Inflammation of the uterus: Causes and Impact on Fertility

Inflammation of the uterus: Causes and Impact on Fertility
Photo source: Getty images

Endometritis, i.e. inflammation of the uterus, is a bacterial infectious disease that most often affects women of working age between 20 and 30 years of age, often after childbirth or miscarriage, but can also affect older women. 


The Latin term for the inflammation of the uterus is endometritis.

Endometritis is an inflammatory disease of the lining of the uterus caused by infection. 

The uterus is a hollow organ, located between the rectum and the bladder in the small pelvis of women. It consists of the body and the cervix. 

The uterus is the most important organ of the female reproductive system, essential in pregnancy for the growth and development of the fetus. 

The wall of the uterus consists of three layers:

Peritoneum – a thin layer of tissue surrounding the uterus that protects the surface of the uterus.

Myometrium – the middle muscle layer. During pregnancy, it expands. After birth, it returns to its original size during the 6th-8th week.

Endometrium - the inner layer formed by the lining of the uterus. The endometrium is made up of two layers, the outer and inner. The outer is renewed every month after menstruation, and the inner layer, which does not change and remains the same, unchanged.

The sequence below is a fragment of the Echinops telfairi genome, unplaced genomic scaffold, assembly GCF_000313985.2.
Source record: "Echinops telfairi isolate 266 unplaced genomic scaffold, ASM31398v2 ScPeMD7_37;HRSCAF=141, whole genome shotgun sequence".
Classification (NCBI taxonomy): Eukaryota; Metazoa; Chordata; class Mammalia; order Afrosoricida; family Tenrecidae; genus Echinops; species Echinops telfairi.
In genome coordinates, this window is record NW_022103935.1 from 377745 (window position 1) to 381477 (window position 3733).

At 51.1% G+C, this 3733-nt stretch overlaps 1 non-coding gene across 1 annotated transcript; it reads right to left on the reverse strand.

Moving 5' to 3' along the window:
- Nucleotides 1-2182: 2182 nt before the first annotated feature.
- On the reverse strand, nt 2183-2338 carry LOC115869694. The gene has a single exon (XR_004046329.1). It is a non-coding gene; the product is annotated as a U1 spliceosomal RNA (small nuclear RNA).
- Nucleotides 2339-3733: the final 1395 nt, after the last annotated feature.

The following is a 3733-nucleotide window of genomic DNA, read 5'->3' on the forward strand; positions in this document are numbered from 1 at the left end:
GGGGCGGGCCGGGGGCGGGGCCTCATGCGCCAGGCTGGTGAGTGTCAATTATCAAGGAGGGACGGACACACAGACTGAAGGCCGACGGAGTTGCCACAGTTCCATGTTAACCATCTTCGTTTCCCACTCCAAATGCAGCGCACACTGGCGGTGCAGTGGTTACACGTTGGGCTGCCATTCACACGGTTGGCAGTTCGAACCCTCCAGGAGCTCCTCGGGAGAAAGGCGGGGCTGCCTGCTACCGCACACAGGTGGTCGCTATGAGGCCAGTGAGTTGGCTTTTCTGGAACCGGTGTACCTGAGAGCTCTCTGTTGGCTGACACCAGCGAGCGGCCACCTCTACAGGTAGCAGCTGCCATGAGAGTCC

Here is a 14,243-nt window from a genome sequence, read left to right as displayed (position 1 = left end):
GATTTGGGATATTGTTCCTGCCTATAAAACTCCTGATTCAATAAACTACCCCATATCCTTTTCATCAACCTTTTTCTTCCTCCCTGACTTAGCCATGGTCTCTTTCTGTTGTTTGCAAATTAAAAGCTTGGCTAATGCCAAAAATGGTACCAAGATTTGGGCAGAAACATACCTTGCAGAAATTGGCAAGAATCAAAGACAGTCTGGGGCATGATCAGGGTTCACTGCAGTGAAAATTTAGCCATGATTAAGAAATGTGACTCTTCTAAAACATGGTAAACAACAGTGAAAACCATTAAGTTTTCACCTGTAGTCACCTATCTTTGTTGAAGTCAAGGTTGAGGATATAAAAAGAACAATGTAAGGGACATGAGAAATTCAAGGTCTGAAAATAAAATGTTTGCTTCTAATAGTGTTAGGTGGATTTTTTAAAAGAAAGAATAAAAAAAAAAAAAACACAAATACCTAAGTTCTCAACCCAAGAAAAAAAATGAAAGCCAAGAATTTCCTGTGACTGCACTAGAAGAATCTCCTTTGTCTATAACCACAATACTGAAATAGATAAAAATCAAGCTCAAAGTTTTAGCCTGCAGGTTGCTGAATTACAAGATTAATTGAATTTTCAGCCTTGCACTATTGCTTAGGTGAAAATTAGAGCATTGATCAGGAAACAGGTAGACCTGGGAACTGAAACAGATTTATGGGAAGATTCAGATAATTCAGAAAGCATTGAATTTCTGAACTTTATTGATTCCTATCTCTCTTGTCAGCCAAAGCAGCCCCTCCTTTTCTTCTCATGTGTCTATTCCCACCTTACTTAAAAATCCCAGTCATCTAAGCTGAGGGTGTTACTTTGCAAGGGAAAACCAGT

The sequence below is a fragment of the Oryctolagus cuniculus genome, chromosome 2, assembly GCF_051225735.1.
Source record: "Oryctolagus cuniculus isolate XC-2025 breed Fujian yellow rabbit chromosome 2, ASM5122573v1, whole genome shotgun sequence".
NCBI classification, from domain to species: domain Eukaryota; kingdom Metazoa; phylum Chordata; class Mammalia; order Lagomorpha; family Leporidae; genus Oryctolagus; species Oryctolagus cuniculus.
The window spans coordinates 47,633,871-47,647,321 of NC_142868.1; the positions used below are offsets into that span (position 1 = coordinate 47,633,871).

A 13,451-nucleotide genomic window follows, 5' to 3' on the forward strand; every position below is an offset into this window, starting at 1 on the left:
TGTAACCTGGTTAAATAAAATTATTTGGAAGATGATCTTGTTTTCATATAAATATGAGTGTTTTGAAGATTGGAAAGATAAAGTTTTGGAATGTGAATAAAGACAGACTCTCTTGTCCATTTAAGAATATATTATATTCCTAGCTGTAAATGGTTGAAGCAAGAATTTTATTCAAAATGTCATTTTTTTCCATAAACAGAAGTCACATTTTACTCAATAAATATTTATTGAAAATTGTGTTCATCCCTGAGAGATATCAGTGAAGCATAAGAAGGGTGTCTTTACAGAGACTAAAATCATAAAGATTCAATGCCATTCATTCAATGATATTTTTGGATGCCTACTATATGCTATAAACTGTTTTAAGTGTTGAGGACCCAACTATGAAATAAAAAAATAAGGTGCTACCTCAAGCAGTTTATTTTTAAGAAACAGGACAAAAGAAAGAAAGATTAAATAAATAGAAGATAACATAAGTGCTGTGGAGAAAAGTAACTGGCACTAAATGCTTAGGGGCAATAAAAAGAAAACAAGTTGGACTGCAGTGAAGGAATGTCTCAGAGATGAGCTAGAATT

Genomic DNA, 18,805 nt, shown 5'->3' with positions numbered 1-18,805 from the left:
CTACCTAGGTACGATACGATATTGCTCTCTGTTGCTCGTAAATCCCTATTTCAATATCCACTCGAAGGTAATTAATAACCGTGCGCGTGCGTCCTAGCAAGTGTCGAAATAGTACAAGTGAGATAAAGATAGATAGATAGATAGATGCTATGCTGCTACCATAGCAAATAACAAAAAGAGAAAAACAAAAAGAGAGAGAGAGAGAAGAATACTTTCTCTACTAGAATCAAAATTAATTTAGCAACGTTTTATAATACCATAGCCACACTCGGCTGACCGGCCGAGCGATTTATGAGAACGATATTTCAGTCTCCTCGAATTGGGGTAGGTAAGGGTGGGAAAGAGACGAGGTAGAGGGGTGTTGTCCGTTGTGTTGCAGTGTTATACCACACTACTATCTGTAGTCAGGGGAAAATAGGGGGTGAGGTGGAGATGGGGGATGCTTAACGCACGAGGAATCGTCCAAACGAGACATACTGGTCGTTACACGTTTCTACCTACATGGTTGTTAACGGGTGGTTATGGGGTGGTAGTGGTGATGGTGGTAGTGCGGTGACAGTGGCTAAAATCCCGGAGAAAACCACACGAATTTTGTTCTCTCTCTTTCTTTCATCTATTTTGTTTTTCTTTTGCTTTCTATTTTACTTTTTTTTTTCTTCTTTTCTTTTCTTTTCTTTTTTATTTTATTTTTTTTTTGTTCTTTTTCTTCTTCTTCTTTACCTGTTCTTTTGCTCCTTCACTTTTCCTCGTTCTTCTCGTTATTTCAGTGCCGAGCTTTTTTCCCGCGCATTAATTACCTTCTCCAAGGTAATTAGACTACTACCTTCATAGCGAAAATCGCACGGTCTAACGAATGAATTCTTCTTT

Inflammation of the uterus means inflammation of one of its parts.

Depending on the location where the infection takes place, it can be an inflammation inside the uterus, throat or cervix, which is most commonly caused by bacteria: staphylococci, streptococci, enterococci, or sexually transmitted diseases.

Inflammation of the uterus often occurs in women after miscarriage, childbirth, but also for other reasons. 

Categorisation of uterine inflammation by layers

Inflammation of the inner lining of the uterus may occur, which most often arises when an infection from the cervix or vagina of the uterus, or arises from dead tissue left behind after scrapings, or sporadically by blood-borne transmission. 

If the inflammation spreads further from the mucosa, inflammation of the musculature of the body of the uterus occurs, and this progression occurs most often after an abortion and can even cause peritonitis, i.e. inflammation of the lining of the inner wall of the abdomen.

Inflammation of the uterus is one of the causes of infertility, or fetal prematurity and miscarriage. 

Endometritis can affect all layers of the endometrium of the uterus.

Decidua refers to the lining of the uterus at the end of the secretory phase of the menstrual cycle and in pregnancy. The infection of the decidua is called deciduitis.

As long as the woman has sufficient immunity, usually the infected decidua will slough off on its own within a few days. A foul-smelling vaginal discharge clearly speaks of an infection in the uterus. 

An infection that affects the muscles of the uterus is called myometritis

Inflammation of the uterus can take place as an acute or chronic form

Acute inflammation is a short-term form of inflammation that is transient and often occurs after miscarriages and fetal remains left in the uterus, after childbirth, in pelvic inflammatory diseases, or infections of bacterial or viral origin.